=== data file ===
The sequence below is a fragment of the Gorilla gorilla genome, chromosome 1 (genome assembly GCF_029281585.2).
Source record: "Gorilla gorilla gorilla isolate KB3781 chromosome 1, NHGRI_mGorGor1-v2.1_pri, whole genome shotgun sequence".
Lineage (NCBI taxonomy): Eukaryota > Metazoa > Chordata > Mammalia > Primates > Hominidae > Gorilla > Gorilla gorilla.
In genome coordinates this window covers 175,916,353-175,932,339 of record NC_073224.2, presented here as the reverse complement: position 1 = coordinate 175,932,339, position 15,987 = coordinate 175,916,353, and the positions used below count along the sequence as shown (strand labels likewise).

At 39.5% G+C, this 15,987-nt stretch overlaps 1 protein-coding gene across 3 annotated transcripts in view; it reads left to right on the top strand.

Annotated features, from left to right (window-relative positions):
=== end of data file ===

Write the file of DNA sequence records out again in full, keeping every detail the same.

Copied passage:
The sequence below is a fragment of the Gorilla gorilla genome, chromosome 1 (genome assembly GCF_029281585.2).
Source record: "Gorilla gorilla gorilla isolate KB3781 chromosome 1, NHGRI_mGorGor1-v2.1_pri, whole genome shotgun sequence".
Lineage (NCBI taxonomy): Eukaryota > Metazoa > Chordata > Mammalia > Primates > Hominidae > Gorilla > Gorilla gorilla.
In genome coordinates this window covers 175,916,353-175,932,339 of record NC_073224.2, presented here as the reverse complement: position 1 = coordinate 175,932,339, position 15,987 = coordinate 175,916,353, and the positions used below count along the sequence as shown (strand labels likewise).

At 39.5% G+C, this 15,987-nt stretch overlaps 1 protein-coding gene across 3 annotated transcripts in view; it reads left to right on the top strand.

Annotated features, from left to right (window-relative positions):